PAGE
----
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2017 Nissan GT-R: First Drive Review


If you’re looking for information on a newer Nissan GT-R, we’ve published an updated review: 2019 Nissan GT-R Review

Although you might not notice it at first glance, the 2017 Nissan GT-R is new. It hasn’t been fully redesigned or issued a substantial facelift with many noticeable revisions, but Nissan has made enough changes to its iconic sports car for the latest model year that the brand invited us to Belgium’s Circuit de Spa-Francorchamps — a track used for Formula One racing — to try it out. Here’s what we thought.

Updates: Small but Noticeable

First, let’s talk about what’s changed. If you’re not a GT-R enthusiast, you probably won’t notice a thing. If you are, the latest model’s updates might seem a sacrilege: extra insulation from road noise, additional sound-deadening features, a noise-canceling windshield and a dramatically improved interior with enhanced leather upholstery, cushier seats and a simpler center control stack.

And yet, this classic hasn’t lost touch with its roots. At the same time as Nissan was enhancing the cabin’s luxury appeal, it was also giving the GT-R even more bragging rights in terms of performance. Power, for instance, is boosted from 545 horsepower to 565 hp, and torque is up to 467 lb-ft. The automatic transmission has been enhanced, the exhaust system has been improved, and revised shocks provide a wider range of driving options from comfortable to grippy.

So how does it all come together? Not surprisingly, the new GT-R — which now starts north of $110,000 — wears its updates masterfully. See the 2017 Nissan GT-R models for sale near you

Still a Performer

Whether we had our foot on the floor or the steering wheel cocked during a turn, we found the 2017 GT-R to be just as monstrous as its predecessor. That’s no surprise, since everything that’s always made this car such an excellent performer has stayed roughly the same. Steering is incredibly responsive, braking is predictable (and very, very quick), and the car’s legendary all-wheel-drive system gives it a sturdy, stable feeling even on a rain-soaked Belgian racetrack.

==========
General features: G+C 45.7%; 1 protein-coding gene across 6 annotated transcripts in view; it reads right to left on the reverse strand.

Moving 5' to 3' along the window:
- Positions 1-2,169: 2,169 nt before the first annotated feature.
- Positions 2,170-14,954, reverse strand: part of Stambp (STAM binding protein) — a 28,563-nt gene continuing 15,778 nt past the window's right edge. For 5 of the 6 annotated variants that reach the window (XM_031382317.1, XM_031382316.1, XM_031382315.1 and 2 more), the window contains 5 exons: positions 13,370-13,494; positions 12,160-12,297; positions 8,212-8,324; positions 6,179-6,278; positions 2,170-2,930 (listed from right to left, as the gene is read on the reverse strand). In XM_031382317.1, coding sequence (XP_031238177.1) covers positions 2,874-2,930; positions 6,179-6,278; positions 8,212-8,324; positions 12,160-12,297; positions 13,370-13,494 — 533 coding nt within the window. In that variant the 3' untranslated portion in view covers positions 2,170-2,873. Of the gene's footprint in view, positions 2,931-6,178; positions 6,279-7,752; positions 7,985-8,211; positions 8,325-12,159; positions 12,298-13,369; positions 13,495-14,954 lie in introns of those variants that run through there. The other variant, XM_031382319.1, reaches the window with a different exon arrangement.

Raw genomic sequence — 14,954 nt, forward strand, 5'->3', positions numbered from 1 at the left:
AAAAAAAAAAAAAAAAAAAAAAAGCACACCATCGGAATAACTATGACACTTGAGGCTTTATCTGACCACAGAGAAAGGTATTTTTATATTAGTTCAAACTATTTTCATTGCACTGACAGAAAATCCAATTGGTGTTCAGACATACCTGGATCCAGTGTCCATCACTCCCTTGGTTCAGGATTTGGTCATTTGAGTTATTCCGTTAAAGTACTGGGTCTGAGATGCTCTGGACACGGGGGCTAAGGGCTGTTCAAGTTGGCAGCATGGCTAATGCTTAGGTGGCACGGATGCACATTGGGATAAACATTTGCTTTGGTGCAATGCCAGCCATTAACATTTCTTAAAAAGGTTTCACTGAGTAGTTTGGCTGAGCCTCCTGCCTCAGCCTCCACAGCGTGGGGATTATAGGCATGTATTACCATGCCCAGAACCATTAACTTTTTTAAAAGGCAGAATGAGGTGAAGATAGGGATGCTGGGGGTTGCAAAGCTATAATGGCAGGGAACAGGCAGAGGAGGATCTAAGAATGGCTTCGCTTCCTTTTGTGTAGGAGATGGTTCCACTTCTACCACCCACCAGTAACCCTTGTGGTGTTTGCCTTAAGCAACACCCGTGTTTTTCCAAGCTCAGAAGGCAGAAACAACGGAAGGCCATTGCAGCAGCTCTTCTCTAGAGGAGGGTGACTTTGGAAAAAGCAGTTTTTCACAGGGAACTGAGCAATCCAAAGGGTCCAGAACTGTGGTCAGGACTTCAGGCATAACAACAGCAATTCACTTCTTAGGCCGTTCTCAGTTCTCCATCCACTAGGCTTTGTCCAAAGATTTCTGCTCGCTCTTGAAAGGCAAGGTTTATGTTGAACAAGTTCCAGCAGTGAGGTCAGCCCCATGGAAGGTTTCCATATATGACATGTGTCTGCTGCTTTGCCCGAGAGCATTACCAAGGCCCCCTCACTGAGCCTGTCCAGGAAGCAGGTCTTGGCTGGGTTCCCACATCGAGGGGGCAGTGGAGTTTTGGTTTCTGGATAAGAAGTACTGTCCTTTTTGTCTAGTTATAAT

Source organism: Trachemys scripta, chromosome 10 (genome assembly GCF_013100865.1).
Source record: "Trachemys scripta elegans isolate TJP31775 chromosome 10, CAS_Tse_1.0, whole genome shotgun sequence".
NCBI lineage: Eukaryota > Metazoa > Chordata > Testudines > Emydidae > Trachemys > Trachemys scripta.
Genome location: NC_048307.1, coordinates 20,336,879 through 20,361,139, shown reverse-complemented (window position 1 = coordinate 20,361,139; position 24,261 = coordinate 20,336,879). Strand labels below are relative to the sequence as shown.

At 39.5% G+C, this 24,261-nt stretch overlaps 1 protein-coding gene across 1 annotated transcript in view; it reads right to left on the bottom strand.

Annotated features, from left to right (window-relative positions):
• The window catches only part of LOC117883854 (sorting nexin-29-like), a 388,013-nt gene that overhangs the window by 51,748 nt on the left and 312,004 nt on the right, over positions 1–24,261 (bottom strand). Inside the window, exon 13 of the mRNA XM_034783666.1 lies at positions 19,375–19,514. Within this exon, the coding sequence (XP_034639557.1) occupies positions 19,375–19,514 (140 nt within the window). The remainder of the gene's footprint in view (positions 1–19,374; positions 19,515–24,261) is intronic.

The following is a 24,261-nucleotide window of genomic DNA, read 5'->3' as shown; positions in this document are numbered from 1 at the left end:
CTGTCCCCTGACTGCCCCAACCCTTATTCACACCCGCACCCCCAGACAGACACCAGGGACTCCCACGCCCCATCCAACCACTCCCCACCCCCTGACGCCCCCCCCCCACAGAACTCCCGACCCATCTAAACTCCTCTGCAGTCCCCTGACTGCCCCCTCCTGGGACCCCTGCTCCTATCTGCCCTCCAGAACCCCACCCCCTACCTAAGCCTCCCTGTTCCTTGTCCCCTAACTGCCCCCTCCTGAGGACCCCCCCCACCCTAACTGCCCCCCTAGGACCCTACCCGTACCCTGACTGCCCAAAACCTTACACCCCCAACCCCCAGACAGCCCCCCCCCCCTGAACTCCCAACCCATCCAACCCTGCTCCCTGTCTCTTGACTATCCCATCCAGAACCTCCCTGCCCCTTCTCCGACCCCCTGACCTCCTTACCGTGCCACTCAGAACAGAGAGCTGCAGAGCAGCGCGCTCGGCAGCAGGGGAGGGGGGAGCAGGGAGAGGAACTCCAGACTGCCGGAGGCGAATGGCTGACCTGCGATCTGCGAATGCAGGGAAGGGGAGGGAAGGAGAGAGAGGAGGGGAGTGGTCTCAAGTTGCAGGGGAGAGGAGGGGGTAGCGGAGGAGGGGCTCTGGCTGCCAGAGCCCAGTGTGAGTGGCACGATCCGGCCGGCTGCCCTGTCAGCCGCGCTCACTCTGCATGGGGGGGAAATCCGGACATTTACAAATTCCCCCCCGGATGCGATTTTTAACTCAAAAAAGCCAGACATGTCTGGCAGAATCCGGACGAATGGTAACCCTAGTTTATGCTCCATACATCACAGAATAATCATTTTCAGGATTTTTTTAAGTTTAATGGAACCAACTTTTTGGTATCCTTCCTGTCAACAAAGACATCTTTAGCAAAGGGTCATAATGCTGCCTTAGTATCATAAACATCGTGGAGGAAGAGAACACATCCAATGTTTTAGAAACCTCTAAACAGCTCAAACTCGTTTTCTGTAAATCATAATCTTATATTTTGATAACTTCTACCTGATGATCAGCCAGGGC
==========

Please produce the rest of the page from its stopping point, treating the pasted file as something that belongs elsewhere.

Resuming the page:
Not much has changed in the acceleration department, either. Despite the additional 20 hp and a more linear torque curve, the GT-R accelerates at roughly the same brisk pace as before — not that we’re complaining, as that pace equates to 0 to 60 miles per hour in about 2.7 seconds, making the GT-R one of the quickest cars on the road. But if you don’t stop at 60 mph, don’t worry: We had the opportunity to take the GT-R all the way to 150 mph, and it still felt stable and quick, without a hint of drama.

The Grown-Up Supercar

And yet, there’s definitely something a little more grown-up about the latest GT-R. We sat in bumper-to-bumper traffic with the car for about 30 minutes, and we found it surprisingly comfortable and easy to manage — so easy, in fact, that we think it could be driven every day. That notion becomes even more realistic thanks to the car’s simplified, easier-to-operate controls and much quieter interior compared to its predecessor.

In other words, the 2017 Nissan GT-R is no longer just a car for wannabe racers to bring out of their garage on the weekend and take to their local track day. You might say that, with the latest model year, the GT-R has grown up.

Don’t get us wrong: While the GT-R may have shed some of its rambunctiousness as it’s matured, it still has a rowdy side. It’s just that the sports car’s newly found buttoned-down sensibilities make it more practical for days when you just want to drive to work without thinking about your lateral g-forces or feeling every single bump in the road. Find a Nissan GT-R for sale

 

Doug Demuro
Doug DeMuro writes articles and makes videos, mainly about cars. Doug was born in Denver, Colorado, and received an economics degree from Emory University in Atlanta. After graduation, Doug spent three years working for Porsche Cars North America. Eventually, he quit his job to become a writer, largely because it meant that he no longer had to wear pants. Doug’s work has been featured in a... Read More about Doug Demuro

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